Notable Cast: Megumi Kagurazaka, Kenji Endo, Yuto Ikeda, Koko Mori
A passion project of Sono's 20 years in the making, The Whispering Star sees the director make a return to a more thought provoking form, and stylistically and thematically harkens back to an early point in his career, calling to mind such works as The Room or Keiko desu Kedo, for point of reference. For fans of these earlier works, you'll have an idea of what you are in for. That is, a much less extreme cinema and a slower, reflective film bathed in lush visuals that really gets your mind going. Frankly, I believe Whispering Star to be one of Sono's best work yet. It's familiar, yet exerts a freshness we haven't seen in his works before with its overall visual aesthetic and genre choosing (sci-fi).
In the future, Yoko Suzuki is an android whom lives on a house-shaped spaceship, that travels throughout the universe, visiting various planets stretched across numerous galaxies, delivering mail packages to various humans. One thing all of these planets have in common is sparce landscapes and an even more noticeable, they are mostly vacant with a very scarce amount of people populating them. She wanders through these bleak but beautiful ruins which brings to mind the reality of the ravaged Fukishima in Japan, bringing a huge note of sorrow and reflection of reality amongst these eye candy filled shots.
There isn't really a ton to the plot but it works entirely as the film is much more an audiovisual experience that stimulates the mind as such. Quite a bit of symbolism is embedded within and on display throughout and warrants the film repeat viewings to fully appreciate and take in everything so meticulously crafted on-screen here. I feel like it will make its way deeper and deeper into my heart as I revisit over the years and that is a great feeling.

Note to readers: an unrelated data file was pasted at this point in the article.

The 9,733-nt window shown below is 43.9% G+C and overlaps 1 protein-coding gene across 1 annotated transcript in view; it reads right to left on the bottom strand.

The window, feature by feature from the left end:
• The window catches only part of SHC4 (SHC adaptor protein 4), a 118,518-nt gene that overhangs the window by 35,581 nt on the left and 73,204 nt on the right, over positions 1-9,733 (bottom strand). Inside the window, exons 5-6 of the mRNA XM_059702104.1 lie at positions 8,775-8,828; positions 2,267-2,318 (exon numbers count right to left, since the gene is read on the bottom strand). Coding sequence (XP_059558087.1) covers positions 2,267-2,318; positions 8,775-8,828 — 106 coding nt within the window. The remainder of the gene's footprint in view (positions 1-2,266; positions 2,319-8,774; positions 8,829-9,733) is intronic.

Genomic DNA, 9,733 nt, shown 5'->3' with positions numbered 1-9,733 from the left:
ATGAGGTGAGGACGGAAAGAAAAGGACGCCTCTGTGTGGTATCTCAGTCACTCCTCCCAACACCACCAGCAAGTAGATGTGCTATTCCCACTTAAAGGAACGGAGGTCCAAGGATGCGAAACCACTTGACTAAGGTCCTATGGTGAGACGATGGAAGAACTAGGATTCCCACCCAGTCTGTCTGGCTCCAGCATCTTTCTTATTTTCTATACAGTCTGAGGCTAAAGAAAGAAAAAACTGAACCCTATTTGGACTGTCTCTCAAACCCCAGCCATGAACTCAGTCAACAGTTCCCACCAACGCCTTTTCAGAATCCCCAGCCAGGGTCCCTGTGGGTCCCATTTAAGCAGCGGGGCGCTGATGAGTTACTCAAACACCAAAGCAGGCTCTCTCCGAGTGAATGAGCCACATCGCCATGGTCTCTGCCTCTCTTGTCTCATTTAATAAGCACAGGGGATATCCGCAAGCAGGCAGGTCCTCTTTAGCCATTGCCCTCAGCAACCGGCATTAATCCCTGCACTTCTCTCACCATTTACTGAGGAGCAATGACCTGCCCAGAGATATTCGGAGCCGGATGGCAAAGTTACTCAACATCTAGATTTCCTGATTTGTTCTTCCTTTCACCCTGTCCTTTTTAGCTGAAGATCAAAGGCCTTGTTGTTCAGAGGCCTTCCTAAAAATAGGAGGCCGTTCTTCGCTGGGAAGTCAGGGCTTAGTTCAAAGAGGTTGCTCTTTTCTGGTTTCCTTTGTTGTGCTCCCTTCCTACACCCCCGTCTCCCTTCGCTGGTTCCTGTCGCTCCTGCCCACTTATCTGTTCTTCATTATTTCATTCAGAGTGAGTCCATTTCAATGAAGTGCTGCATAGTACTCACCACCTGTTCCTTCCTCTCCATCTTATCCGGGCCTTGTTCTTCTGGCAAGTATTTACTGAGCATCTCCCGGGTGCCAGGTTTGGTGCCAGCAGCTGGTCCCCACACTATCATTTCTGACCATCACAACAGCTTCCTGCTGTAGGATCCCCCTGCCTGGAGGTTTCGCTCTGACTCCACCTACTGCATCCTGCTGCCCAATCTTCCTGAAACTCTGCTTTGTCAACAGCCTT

Megumi Kagurazaka is phenomenal in her role as Suzuki. She is quiet and reserved and brings us a curious and intriguing individual who act as a vessel of sorts as we travel along through the quiet vastness of space with her. I think her performance is quite remarkable and really shines the further the film treks on. I don't want to go into specifics but this is my favorite work of her's bar Land of Hope. Sono truly has helped craft his wife into an extraordinary and versatile actress.
People looking for another extreme and loud anarchic piece of in-your-face cinema from the master of it are sure to be disappointed, but for those interested in seeing the auteur harken back to his earlier days and simultaneously birth something fresh to add a new layer of variety to his oeuvre, you are guaranteed to eat up every frame of The Whispering Star. It's breathtakingly gorgeous to look at and oozes with a completely unique style and concept that delivers strongly on both accounts. I really wish to see Sono show this more reserved side of himself more often. He truly makes one of a kind works and this is no exception.
Written by Josh Parmer